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Teenage Newcastle halfback Jesse Southwell has revealed the role that league Immortal and club great Andrew Johns played in giving her the confidence to guide the Knights to an historic NRLW premiership.

Southwell, 17, needed an exemption to be able to play in the NRLW this season but no one was questioning her age after she led Newcastle to a 32-12 defeat of Parramatta before a record 42,000 crowd at Accor Stadium in Sunday’s grand final.

Amid celebrations that mirrored those of Newcastle’s inaugural premiership winning team in 1997, Southwell thanked Johns for his advice and support, which extended to a visit to the Knights’ dressing room before kick-off.

Southwell magic in Grand Final

“Joey has been helping me throughout the whole competition,” Southwell said.

“He’s been sending me messages and stuff like that, and he’s been giving me heaps of tips on what to do and how to deal with certain situations like kicking early and turning the forwards around. I can’t credit him enough.

“Joey came into the sheds just before the game and helped us out with a few things. It’s pretty cool. My dad watched Joey while we were kids. Seeing someone like that come in and talk to me is very, very cool.”

Johns, who was the halfback in Newcastle’s only previous premiership winning teams in 1997 and 2001, congratulated the players on the field as they waited to receive their premiership rings.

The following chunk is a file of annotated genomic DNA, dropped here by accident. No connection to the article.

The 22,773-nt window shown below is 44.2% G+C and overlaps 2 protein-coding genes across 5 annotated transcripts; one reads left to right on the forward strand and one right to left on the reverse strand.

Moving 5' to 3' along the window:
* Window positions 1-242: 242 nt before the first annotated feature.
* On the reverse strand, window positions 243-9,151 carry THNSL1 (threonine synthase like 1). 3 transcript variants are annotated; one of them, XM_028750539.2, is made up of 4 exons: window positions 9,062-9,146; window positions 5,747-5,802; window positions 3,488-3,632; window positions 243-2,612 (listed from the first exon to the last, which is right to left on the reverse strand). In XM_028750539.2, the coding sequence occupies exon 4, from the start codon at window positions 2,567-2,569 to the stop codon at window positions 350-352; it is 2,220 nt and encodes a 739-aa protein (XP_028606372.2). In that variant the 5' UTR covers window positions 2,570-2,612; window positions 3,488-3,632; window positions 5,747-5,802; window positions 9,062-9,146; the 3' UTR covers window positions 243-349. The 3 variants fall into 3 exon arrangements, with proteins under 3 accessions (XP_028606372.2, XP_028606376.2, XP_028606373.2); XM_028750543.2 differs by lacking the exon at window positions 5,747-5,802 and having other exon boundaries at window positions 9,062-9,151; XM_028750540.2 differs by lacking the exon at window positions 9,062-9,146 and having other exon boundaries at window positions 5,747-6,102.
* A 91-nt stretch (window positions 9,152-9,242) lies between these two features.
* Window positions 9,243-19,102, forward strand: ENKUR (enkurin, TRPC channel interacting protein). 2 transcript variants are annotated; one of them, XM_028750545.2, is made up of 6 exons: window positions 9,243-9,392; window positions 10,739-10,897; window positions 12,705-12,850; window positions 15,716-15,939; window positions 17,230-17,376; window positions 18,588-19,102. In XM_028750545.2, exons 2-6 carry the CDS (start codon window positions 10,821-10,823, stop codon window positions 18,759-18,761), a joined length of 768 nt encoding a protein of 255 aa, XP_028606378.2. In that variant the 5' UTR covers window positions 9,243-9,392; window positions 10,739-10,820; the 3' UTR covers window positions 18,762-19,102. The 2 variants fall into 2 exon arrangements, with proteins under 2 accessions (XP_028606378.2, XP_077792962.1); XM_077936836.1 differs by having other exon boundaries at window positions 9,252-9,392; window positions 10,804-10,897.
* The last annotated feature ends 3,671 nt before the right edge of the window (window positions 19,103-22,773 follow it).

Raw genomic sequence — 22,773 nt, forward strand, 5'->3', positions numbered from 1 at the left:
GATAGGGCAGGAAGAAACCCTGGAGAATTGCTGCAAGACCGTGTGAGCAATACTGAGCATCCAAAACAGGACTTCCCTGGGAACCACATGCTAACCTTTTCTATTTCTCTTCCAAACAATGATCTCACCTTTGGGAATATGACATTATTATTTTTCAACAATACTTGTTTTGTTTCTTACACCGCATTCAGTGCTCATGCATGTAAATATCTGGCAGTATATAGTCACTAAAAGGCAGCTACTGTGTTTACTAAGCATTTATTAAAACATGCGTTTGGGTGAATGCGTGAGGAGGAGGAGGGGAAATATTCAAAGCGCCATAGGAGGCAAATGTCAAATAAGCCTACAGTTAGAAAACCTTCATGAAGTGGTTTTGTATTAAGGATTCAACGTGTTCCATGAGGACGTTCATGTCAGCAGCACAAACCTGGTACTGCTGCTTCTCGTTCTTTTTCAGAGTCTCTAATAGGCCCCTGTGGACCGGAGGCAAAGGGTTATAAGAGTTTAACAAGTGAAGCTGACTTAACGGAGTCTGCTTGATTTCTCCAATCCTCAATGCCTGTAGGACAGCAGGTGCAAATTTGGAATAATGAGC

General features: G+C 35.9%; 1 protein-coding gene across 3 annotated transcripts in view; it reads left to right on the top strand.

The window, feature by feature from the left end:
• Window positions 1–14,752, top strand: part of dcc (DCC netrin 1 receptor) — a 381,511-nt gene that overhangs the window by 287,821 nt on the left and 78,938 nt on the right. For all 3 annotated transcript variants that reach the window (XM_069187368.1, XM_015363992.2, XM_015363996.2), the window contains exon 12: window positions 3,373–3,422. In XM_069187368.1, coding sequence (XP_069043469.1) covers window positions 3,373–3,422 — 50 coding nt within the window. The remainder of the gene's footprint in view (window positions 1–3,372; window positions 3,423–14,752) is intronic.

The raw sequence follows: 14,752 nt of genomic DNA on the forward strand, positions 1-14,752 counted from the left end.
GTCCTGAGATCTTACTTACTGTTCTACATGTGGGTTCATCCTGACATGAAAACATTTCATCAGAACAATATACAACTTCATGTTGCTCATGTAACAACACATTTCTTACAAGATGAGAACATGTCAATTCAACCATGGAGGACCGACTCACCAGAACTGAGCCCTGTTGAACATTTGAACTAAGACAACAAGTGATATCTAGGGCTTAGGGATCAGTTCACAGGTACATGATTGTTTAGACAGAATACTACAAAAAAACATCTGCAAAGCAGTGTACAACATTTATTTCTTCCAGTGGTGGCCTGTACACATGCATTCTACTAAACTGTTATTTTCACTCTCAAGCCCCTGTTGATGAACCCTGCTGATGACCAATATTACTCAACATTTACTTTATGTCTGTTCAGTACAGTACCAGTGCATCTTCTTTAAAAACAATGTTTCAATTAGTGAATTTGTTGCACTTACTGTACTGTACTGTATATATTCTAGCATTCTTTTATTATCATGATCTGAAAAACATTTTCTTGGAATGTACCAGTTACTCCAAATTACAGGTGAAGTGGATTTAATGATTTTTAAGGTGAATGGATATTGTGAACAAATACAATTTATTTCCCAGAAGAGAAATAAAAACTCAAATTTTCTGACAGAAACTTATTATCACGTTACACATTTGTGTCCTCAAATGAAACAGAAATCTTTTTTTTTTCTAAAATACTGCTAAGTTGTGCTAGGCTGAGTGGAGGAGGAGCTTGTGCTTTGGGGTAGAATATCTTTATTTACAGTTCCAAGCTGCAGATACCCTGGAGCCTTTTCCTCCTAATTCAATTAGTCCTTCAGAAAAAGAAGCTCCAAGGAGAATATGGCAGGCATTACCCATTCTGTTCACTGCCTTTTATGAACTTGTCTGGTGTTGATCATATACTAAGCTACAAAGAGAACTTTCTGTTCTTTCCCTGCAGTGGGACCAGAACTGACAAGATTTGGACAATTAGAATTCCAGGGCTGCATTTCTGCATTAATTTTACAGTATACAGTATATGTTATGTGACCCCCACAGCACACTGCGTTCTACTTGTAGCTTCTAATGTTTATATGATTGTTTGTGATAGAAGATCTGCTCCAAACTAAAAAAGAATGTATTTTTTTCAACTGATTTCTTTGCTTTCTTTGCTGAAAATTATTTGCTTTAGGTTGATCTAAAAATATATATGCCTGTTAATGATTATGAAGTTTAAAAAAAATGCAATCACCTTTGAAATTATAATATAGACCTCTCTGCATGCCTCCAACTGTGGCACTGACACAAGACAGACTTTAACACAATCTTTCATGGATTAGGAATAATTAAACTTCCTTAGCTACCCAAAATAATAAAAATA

From the sheds: Millie Boyle

He wasn’t the only Knights great to led support to the club’s NRLW team as they climbed from last place in the postponed 2021 competition played earlier this year to premiership glory under coach Ronald Griffiths.

“I grew up in Newcastle and I remember lining the streets in 1997 when they came back in, so for me it is extremely special,” Griffiths said.

“To be able to bring those players in of that ilk, and the guys who laid the foundation, like Tony Butterfield, to talk about what it means to be a Newcastle Knight, but then above all else for our players to adopt that … I think that is the special message.

“From [player] one through to 27, the staff all knew it was the ‘Newcastle Way’ or nothing else and there were so many team-first actions.”

Knights captain Millie Boyle said the players had been wanted to emulate the feats of the 1997 and 2001 teams.

“We did a lot on visualisation and looking at the Paul Harragons and the Kurt Gidleys, and everyone in between, and what that meant to them. That was just about being the player everyone wants to play alongside,” Boyle said.